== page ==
Ontario worker’s employment contract unenforceable, but no inducement or bonus entitlement
A fired Ontario worker has won his claim for wrongful dismissal damages against his employer of six and one-half months, but his entitlement was significantly less than what he wanted.
Kevin Sewell, 47, worked for Provincial Fruit Limited, a fresh produce distributor in Etobicoke, Ont., in a senior sales position starting in October 2018. He was paid an annual salary and was eligible for a discretionary bonus worth between 10 per cent and 15 per cent of his salary.
Sewell’s employment began after a head-hunting firm contacted him about working with Provincial Fruit. Sewell — who had about seven years of experience in the industry — had been looking for a job that was different than the one he had at the time, so he accepted an invitation for a job interview. The interview went well and Sewell got along with the company representatives, so they encouraged him to join Provincial Fruit with the hope that they would have a long employment relationship.
The employment contract Sewell signed included a termination clause that stated that Provincial Fruit could terminate his employment without just cause by providing him with “payment, or at the company’s sole option, notice or combination of notice and pay in lieu of such notice representing termination pay and, if applicable, severance pay, as may be required under the Employment Standards Act, 2000, as amended from time to time.”
The contract also included a provision releasing the company from “any and all obligations” under legislation or common law if it followed the termination clause. Sewell didn’t seek legal advice before signing.
A quick end
On April 17, 2019, after six and one-half months with Provincial Fruit, the company terminated Sewell’s employment without cause. It provided him with two weeks’ salary and benefits as provided for under the Ontario Employment Standards Act, 2000.
Sewell remained out of a job for just less than four months before he found new employment in early August that paid about $34,000 less per year.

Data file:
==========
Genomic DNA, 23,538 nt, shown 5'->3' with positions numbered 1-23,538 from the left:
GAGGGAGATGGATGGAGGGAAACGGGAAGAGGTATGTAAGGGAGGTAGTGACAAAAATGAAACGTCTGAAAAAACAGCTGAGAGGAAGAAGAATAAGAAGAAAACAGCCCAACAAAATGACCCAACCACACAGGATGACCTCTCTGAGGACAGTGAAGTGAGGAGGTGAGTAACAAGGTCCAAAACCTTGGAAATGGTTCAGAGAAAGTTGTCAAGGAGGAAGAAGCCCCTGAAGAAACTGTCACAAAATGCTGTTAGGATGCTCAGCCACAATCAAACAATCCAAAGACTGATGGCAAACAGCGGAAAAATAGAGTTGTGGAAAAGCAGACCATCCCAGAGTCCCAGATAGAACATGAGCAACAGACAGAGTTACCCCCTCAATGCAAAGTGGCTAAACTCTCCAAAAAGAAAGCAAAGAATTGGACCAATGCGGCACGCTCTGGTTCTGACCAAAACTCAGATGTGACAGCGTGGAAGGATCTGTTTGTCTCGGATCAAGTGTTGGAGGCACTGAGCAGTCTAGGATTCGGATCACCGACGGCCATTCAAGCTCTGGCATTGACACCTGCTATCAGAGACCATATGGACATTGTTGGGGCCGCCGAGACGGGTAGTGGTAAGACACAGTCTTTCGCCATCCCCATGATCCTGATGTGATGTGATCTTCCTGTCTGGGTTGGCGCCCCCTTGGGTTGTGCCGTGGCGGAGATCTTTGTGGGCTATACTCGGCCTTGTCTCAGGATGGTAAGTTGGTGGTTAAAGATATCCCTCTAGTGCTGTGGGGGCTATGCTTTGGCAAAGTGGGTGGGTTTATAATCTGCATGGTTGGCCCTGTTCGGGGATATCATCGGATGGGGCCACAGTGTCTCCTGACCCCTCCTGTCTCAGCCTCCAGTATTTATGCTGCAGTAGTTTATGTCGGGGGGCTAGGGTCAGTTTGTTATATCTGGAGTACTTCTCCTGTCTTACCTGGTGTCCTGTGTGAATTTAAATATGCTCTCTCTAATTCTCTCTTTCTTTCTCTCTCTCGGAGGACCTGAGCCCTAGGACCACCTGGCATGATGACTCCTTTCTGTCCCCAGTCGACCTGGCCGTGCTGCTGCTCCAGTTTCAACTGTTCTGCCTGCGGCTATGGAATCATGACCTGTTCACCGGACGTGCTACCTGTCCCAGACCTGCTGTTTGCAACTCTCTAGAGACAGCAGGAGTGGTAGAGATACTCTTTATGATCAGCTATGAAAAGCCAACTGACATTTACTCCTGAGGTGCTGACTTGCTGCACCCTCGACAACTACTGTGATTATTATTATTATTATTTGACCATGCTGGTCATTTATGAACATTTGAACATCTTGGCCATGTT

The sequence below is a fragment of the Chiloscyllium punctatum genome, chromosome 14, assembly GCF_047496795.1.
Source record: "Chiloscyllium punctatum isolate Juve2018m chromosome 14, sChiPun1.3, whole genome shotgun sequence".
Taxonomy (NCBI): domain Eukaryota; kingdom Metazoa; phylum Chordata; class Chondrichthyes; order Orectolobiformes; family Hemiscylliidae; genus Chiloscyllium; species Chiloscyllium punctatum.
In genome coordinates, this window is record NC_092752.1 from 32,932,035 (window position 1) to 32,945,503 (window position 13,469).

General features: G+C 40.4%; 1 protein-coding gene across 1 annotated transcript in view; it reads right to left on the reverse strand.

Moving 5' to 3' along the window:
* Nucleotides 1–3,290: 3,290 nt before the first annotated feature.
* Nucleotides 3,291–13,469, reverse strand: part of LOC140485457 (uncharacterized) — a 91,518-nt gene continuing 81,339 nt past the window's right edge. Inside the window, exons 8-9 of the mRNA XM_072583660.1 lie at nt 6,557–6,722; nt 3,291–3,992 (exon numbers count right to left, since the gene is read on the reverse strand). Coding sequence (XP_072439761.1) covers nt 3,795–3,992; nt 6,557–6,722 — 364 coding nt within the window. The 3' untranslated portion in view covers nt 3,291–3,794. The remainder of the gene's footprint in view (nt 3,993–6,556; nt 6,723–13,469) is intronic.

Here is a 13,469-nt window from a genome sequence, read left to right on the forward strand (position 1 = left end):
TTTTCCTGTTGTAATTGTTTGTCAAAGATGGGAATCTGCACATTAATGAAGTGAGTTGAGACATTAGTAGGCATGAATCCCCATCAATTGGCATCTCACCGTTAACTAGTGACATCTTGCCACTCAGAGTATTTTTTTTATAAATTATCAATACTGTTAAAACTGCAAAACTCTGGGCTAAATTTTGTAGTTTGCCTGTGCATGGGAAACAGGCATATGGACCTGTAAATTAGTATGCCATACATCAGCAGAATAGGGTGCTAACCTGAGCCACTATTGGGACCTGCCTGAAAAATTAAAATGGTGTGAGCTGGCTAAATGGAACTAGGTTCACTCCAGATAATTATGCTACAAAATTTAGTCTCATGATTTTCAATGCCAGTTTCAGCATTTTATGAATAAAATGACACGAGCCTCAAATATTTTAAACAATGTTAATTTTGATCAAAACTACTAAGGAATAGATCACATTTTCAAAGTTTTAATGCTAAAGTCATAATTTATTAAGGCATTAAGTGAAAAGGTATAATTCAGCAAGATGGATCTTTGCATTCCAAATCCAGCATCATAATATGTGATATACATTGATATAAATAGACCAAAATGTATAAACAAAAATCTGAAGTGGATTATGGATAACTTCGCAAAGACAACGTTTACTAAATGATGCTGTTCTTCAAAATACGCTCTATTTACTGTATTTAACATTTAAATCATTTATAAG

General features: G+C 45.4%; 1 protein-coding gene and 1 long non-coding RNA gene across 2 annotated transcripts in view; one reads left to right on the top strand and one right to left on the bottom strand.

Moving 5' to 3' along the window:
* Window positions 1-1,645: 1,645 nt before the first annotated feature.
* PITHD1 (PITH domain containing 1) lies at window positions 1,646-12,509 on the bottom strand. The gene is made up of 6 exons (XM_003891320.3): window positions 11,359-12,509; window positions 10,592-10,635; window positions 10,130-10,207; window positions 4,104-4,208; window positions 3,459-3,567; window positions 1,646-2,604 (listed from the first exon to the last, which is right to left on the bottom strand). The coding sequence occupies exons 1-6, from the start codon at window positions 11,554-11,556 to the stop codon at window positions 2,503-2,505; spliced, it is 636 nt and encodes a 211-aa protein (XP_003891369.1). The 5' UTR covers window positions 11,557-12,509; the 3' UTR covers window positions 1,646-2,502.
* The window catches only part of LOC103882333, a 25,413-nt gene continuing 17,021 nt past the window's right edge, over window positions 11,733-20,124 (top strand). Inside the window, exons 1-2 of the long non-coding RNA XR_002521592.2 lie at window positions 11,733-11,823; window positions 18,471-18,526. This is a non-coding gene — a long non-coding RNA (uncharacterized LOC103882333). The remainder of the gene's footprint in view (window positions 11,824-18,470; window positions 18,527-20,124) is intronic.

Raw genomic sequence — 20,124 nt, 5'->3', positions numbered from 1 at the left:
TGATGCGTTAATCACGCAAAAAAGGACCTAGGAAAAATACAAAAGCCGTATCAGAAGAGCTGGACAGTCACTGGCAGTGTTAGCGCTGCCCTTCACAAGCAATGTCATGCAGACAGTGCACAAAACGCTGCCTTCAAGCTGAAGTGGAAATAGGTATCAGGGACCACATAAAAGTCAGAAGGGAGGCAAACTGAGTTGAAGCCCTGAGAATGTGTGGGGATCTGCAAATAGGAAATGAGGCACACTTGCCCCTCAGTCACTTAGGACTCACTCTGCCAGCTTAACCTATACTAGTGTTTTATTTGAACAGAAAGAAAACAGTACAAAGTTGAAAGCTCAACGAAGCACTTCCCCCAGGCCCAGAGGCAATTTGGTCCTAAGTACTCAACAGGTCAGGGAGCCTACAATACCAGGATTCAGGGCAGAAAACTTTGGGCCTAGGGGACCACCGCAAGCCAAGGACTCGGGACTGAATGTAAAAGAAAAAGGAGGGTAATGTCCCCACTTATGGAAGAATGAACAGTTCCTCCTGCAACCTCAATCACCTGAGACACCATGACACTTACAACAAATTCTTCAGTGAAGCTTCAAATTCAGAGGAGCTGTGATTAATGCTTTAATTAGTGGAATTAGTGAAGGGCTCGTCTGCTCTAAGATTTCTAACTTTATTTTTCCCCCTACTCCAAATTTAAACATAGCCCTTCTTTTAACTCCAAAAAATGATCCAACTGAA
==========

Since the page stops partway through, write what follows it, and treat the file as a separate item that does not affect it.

Sewell sued for wrongful dismissal, claiming that the termination provision was unenforceable because he hadn’t understood the implications of it and the company hadn’t explained it to him. He also argued that reasonable notice was implied in the employment contract and he had been induced from his previous employment, making him entitled to eight months’ reasonable notice, adding up to more than $100,000 in salary, benefits, unused vacation and the discretionary bonus.
The court noted that, due to the power imbalance between employers and employees, it had to look at the employment contract as a whole with an eye toward protecting the employee to determine if it satisfied the requirements of employment standards legislation. That power differential, combined with the good-faith basis at the beginning of the employment relationship, made it reasonable for Sewell to sign the contract without examining it extensively or seeking independent legal advice, said the court.
Contract unenforceable but no inducement
The court found that the language of the employment contract, when read plainly, combined both notice and severance pay entitlements. The Employment Standards Act, 2000 required both notice and severance pay for a without-cause termination, but the termination clause stipulated that the company’s payment upon termination would represent both termination and severance pay. As a result, the clause violated the act, said the court.
Since the language used in the “termination for just cause” provision violated employment standards legislation, the court determined that the contract as a whole was void and unenforceable. This opened Sewell up to be eligible for common law reasonable notice.
The court found that Provincial Fruit did not induce Sewell from his previous employment, as Sewell had been considering changing his employment before the head-hunter came calling. Although the company representatives expressed a hope that they would have a long employment relationship, they didn’t promise anything and it was a “mutually beneficial” arrangement when Sewell came aboard, said the court in eliminating inducement as a consideration toward the length of notice entitlement.
Without any inducement consideration, the reasonable notice entitlement came down to the established factors — the character of the employment, the length of service, Sewell’s age and the availability of similar employment relating to his experience, training and qualifications.
The court found that Sewell’s demand for eight months’ notice was too much. In addition to him not being induced from his previous employment, the evidence indicated that the employment contract was negotiated in good faith and Provincial Fruit genuinely felt there was potential for long-term employment. Just because things didn’t work out and the company decided Sewell wasn’t right for the job after a short time didn’t change the intention at the start, said the court.
The court determined that four months was an appropriate notice period for Sewell’s six-and-one-half-month stint with Provincial Fruit. It reduced the entitlement by two weeks because Sewell mitigated his damages by finding alternate employment shortly before the end of the reasonable notice period.
The court denied Sewell’s inclusion of the bonus in his entitlement claim. Since he was terminated without cause due to performance reasons, it was unlikely he would have received any bonus as it was entirely discretionary, said the court.
Provincial Fruits was ordered to pay Sewell the equivalent of four months’ salary and benefits minus the two weeks of mitigation, a total of $35,356.19, plus $20,000 to cover his legal costs.
For more information, see:
- Sewell v. Provincial Fruit Co. Limited, 2020 ONSC 4406 (Ont. S.C.J.).